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The EX-PRESS Glaucoma Filtration Device (Alcon Laboratories, Fort Worth, Tex) is a surgical option for management of uncontrolled open-angle glaucoma where medical and laser treatments have failed. It is a stainless steel, nonvalved device that is implanted under a scleral flap and secured by sutures. By using this surgical approach, the complications of erosion of overlying conjunctiva and shunt extrusion are reduced, and similar efficacy and safety, when compared with trabeculectomy, has been shown.
We present a case of late-onset spontaneous EX-PRESS dislocation into the anterior chamber, coincidentally after a positron emission tomography–computed tomography (PET-CT) scan.
A 70-year-old Hispanic man being followed and treated for primary open-angle glaucoma presented with sudden pain and decreased vision in his right eye. Two years earlier he had underwent EX-PRESS P-50 model shunt insertion by our group in both eyes with a 2-month span, without any complications, due to severe visual field deterioration despite maximal topical hypotensive therapy. His medical history was relevant for prostate cancer in remission for 2 years. As part of follow-up, a PET-CT (Biograph mCT, Siemens, Siemens Health Care, Erlangen, Germany) scan was performed 2 weeks before the onset of ocular pain.
During consultation, examination revealed a best-corrected visual acuity of 20/40 in the right eye and 20/20 in the left eye with an intraocular pressure (IOP) of 12 and 14 mm Hg, respectively. The patient denied any history of trauma, rubbing, cough, or Valsalva manoeuvres. The biomicroscopy of the right eye showed mild conjunctival injection, a low diffuse bleb, and a localized corneal edema. The whole EX-PRESS shunt was noted to lie inferiorly in the anterior chamber angle (Fig. 1).
The patient was taken to the operating room, and the EX-PRESS shunt was removed via a 2.2 mm clear corneal incision assisted by ophthalmic viscosurgical devices and straight toothed 0.12 mm forceps, without complications or incidents (Fig. 2). On postoperative day 1, his vision was 20/30 and IOP 14 mm Hg without any topical medications, no corneal edema, and minimal anterior chamber reaction, which was controlled with topical steroids. One month after the surgery, his visual acuity was 20/20, IOP was 14 mm Hg, a mild iris atrophy in the sector of the wound was found, and the specular microscopy revealed a cell count of 1815 within normal morphology.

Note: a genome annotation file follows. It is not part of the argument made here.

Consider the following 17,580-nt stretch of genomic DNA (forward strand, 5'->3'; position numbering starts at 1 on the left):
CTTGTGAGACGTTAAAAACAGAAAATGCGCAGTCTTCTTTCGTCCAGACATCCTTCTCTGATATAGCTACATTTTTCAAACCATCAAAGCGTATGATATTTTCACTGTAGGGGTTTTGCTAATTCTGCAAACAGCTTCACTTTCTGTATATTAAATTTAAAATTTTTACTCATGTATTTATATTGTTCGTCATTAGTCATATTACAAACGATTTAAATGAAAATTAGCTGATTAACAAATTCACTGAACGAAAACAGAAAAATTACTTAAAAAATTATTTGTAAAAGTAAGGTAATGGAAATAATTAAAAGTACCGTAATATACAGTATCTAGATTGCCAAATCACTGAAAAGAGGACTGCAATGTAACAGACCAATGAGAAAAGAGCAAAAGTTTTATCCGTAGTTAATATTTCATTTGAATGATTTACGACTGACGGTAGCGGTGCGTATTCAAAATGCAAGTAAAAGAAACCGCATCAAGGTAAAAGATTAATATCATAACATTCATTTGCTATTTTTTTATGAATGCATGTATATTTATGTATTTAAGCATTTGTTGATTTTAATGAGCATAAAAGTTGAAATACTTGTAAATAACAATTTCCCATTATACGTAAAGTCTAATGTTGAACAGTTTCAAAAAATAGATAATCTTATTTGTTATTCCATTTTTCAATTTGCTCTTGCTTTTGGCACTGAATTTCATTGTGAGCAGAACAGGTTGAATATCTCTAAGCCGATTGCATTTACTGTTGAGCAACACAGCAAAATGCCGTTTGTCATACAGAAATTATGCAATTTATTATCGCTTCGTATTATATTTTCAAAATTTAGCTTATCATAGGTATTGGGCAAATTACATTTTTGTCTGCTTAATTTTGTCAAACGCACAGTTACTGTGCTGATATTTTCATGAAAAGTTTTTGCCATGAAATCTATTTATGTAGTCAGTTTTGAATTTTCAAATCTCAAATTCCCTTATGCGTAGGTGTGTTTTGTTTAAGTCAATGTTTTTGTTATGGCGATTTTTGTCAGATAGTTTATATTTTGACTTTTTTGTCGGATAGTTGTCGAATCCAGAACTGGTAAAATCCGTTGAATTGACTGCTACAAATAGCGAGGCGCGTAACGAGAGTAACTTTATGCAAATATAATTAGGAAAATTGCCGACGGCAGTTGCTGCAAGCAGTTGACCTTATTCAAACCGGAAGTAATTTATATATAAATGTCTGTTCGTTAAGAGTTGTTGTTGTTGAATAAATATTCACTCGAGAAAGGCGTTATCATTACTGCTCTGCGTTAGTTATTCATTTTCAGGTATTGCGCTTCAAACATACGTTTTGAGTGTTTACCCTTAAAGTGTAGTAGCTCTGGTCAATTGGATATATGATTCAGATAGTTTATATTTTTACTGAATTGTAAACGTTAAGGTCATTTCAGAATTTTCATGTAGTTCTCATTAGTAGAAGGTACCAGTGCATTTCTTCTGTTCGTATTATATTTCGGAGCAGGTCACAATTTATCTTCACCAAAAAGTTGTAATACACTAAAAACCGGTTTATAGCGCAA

The EX-PRESS shunt was designed as an alternative to trabeculectomy with less complications for patients with open-angle glaucoma in which medical therapy has failed. It is made of stainless steel, which is an inert material and compatible with MRI. Implanting the device under a scleral flap has reduced the possibility of movement of the device and conjunctival exposure.
Coincidentally, our patient underwent PET-CT scan 2 weeks before the EX-PRESS dislocation. PET-CT is a nuclear imaging test in which a radiolabeled molecule enables functional imaging of a metabolic pathway. It has mainly been applied in cancer imaging. The most common radioactive substance used in PET is fluorodeoxyglucose, which emits gamma rays that are detected by the scanner. There are no absolute contraindications for a PET scan because only small amounts of radiation are given, in fact less than those given for a diagnostic CT scan.
In general, patients with metallic implants, pacemakers, prostheses, or other devices can safely undergo a whole-body PET scan. The only adverse effect of metallic devices is that they can cause fluorodeoxyglucose uptake around them, and this could simulate inflammation.
There is a previous report of dislocation into the anterior chamber only in the early postoperative period, explained by the use of a wider-gauge needle to perforate the anterior chamber, the early laser suture lysis, and bleb massage; all of these factors may have contributed to migration of the external surface plate of the EX-PRESS implant.
In our case, the dislocation of the EX-PRESS after PET-CT was probably coincidental, because there was not documented exposure to a magnetic field, and a PET-MR or MRI was ruled out. Also, the patient had routine PET-CT scans every 6 months. Nevertheless, the potential risk of ocular injury secondary to metallic implants and devices moving during exposure to magnetic field must be addressed. Although the EX-PRESS shunt does not exhibit ferromagnetic properties, attention must be paid to inadvertent exposure, and counseling must be given to patients having the device implanted, as the device would emulate an orbital foreign body. Although previous literature is scant, apparently 1.5 and 3 T could be safe for imaging in patients with EX-PRESS shunt device.
Metallic foreign bodies in the anterior chamber can compromise visual acuity and final visual prognosis, and thus the decision was to remove the EX-PRESS shunt in the operating room immediately. The final result in this case was favourable, only showing a mild iris atrophy (Fig. 2A), despite the fact that there are some reports of other (nonmetallic) types of glaucoma devices shifting into the anterior chamber.
To our knowledge, there are no previous reports of late-onset presentation of EX-PRESS dislocation not related to the surgical technique. The importance of this case is to make the glaucoma specialist aware that EX-PRESS late-onset dislocation into the anterior chamber is a plausible complication.
Footnotes and Disclosure
The authors have no proprietary or commercial interest in any materials discussed in this article.
EX-PRESS glaucoma filtration device: review of clinical experience and comparison with trabeculectomy.